Collapsing bubbles have hot plasma core
Find could boost hopes for bubble-driven desktop fusion.
They call it a star in a jar: when sound waves crush bubbles of gas in a liquid, energy is released in a dramatic burst of heat and light.
Now the first detailed measurements of the phenomenon have shown that the molecules in the gas really do create a pinpoint of plasma, the energetic soup of ions and electrons found in every star.
The research raises hopes that the effect, called sonoluminescence, might one day be used as an almost limitless source of energy.
Ken Suslick and David Flannigan, chemists from the University of Illinois at Urbana-Champaign, say they have recorded the most intense flashes of light ever seen from these bubbles, visible to the naked eye, which has allowed them to probe what happens inside.
"Nobody has been able to measure the temperature inside a single collapsing bubble before," says Suslick. The bubbles reached more than 15,000°C he says, which is four times hotter than the surface of the Sun.
In 2002, a group of researchers led by Rusi Taleyarkhan, a physicist then based at Oak Ridge National Laboratory, Tennessee, controversially claimed they had seen similar bubbles triggering fusion1, the process that is the source of the Sun's energy.
Chemist from the University of Illinois at Urbana-Champaign, Urbana
"Our results can neither confirm or deny Taleyarkhan's claims to fusion," he says. But he adds that any confined fusion reaction requires a plasma. "Our paper shows for the first time, and definitively, that there can be a plasma formed during this process." The research is published this week in Nature2.
Swell and squeeze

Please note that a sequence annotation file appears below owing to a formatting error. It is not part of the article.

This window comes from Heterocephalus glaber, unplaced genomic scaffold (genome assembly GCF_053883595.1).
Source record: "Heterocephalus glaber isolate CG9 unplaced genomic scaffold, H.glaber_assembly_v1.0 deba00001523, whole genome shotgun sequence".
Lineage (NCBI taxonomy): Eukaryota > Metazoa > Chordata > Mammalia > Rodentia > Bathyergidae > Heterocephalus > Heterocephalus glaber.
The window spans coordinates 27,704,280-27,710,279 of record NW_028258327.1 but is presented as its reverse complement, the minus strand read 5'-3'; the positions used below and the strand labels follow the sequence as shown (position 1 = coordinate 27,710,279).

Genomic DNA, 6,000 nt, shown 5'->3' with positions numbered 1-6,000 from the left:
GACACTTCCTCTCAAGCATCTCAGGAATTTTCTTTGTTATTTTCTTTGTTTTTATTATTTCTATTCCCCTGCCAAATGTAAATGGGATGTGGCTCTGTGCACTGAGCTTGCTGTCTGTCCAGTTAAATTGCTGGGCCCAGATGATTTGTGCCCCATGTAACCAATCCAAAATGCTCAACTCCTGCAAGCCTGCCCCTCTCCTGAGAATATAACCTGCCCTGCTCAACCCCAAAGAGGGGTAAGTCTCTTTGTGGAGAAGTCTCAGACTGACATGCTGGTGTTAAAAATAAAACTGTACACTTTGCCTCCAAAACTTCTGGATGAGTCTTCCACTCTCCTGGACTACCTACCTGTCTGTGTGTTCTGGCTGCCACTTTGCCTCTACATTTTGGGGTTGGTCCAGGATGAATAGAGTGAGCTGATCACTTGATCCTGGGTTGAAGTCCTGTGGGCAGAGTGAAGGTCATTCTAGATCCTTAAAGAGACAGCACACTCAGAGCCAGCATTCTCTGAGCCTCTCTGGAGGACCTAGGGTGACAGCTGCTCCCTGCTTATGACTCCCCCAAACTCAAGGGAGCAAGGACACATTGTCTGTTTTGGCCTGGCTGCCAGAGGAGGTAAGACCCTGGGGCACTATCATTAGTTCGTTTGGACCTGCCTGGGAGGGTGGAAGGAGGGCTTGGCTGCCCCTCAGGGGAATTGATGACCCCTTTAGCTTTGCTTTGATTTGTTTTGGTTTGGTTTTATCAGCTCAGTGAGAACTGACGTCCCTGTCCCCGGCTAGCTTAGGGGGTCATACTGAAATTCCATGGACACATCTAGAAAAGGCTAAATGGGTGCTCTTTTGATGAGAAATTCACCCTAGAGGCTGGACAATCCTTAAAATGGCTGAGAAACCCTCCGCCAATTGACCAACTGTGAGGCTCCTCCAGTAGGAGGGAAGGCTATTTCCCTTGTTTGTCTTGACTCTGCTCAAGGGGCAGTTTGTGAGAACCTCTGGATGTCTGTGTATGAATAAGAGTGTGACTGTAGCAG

The researchers used sound waves between 20 and 40 kHz, above the range of human hearing, on a sample of concentrated sulphuric acid that contained traces of argon gas.
The sound waves produce areas of high and low density within the liquid, making pressure at any one point oscillate between two extremes. Bubbles of gas in the liquid swell rapidly at lower pressures before being squeezed tight by the high pressure that follows.
The change in pressure is so fast that the bubble effectively implodes with enough force to generate tremendous heat, in a process called acoustic cavitation. "Compress a gas and you heat it, just like pumping up a bicycle tyre," explains Suslick. The heat separates electrons from their atoms, and as they snap back into position the energy they acquired is released as a burst of light.
Proof of the plasma comes from the presence of an ionic oxygen molecule (O2+). Some process must remove an electron from the molecule without breaking the chemical bond holding the two atoms together.
Heating alone would break the molecule in two, so Suslick and Flannigan argue that the molecule was ionized after it collided with high-energy electrons or other ions in a hot plasma core.
Previous measurements of acoustic cavitation have looked at bubbles in water, and were always stymied by the fact that most of the sonoluminescent energy is absorbed by molecules of water vapour in the bubble.
But sulphuric acid is much less volatile than water, so Suslick's bubbles contained very few sulphuric acid molecules, consisting almost entirely of argon. And because argon is an atom rather than a molecule, it contains no chemical bonds to vibrate or break, so there is less opportunity for energy to be absorbed.
The collapsing bubbles released about 2,700 times more light than the equivalent bubbles in water, making it significantly easier to measure the temperature accurately, says Suslick.
"Flannigan and Suslick's experiments are a milestone, as they constitute the first direct measurement of the temperature and the state of matter in a single bubble at collapse," comments Detlef Lohse, a physicist at the University of Twente in Enschede, the Netherlands.
Suslick's team is already using acoustic cavitation to drive chemical reactions, and he hopes to increase the amounts of energy released by the bubbles of plasma using different mixtures of gases and liquids.
- Taleyarkhan R. P. et al. Science 295, 1868 - 1873 (2002).
- Flannigan D. J. & Suslick K. S. et al. Nature 434, 52 - 55 (2005).
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